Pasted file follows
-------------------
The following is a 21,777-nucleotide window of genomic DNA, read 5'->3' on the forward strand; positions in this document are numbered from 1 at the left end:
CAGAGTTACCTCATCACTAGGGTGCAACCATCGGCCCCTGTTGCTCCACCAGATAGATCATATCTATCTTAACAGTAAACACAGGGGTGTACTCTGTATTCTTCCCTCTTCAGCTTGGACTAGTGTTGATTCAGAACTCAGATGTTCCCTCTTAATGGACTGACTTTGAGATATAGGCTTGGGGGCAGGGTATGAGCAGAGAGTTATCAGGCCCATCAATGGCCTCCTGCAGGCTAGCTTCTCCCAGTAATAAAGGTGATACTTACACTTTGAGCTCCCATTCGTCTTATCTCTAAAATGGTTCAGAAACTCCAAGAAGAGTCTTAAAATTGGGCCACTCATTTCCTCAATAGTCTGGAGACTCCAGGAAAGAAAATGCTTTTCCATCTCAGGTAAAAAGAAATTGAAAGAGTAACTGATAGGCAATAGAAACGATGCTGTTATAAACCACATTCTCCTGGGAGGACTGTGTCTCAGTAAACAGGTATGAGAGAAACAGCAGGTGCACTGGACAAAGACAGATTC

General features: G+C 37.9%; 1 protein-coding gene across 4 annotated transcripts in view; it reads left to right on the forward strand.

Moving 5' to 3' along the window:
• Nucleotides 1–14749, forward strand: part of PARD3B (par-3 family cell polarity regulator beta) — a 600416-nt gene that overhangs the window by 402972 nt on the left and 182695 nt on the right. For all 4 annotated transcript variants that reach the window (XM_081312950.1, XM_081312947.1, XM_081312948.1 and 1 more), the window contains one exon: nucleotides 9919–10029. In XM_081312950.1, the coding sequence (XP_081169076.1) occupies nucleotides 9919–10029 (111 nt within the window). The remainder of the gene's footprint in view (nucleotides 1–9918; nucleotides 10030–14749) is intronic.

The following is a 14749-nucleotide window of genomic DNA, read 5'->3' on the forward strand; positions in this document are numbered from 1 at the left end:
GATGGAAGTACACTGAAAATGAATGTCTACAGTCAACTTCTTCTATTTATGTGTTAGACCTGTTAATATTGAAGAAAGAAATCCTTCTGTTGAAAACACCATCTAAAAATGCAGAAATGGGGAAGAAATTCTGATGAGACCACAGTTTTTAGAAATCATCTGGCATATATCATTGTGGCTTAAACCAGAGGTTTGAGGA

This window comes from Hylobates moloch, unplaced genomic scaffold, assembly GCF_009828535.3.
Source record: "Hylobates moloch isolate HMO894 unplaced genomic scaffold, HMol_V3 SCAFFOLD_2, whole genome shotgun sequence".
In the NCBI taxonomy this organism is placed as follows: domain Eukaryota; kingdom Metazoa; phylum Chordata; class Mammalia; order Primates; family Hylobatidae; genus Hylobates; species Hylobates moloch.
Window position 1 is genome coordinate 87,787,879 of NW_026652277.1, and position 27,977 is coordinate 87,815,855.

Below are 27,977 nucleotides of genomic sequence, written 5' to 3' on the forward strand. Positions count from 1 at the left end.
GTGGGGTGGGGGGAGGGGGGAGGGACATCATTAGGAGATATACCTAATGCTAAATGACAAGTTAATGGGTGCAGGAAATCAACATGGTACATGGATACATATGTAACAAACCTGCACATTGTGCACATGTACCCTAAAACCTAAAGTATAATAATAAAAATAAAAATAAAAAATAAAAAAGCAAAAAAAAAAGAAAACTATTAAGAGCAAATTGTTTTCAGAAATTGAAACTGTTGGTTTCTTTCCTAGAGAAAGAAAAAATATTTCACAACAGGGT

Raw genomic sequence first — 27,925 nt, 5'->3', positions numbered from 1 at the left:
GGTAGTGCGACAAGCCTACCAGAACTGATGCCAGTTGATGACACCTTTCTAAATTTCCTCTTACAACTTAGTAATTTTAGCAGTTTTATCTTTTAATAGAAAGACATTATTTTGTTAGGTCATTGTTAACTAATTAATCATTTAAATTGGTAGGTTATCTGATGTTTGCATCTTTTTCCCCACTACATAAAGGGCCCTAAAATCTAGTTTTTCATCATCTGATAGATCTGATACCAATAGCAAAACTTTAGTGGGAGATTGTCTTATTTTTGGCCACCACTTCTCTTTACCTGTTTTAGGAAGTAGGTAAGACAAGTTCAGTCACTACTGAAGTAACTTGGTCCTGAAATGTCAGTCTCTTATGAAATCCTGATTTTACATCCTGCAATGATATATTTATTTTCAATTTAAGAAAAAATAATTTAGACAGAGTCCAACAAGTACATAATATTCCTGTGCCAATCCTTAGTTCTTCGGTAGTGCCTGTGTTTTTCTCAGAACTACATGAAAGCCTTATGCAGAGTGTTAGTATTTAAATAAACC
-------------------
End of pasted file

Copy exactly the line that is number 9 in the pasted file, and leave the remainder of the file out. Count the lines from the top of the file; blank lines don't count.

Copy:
Source record: "Hylobates moloch isolate HMO894 unplaced genomic scaffold, HMol_V3 SCAFFOLD_2, whole genome shotgun sequence".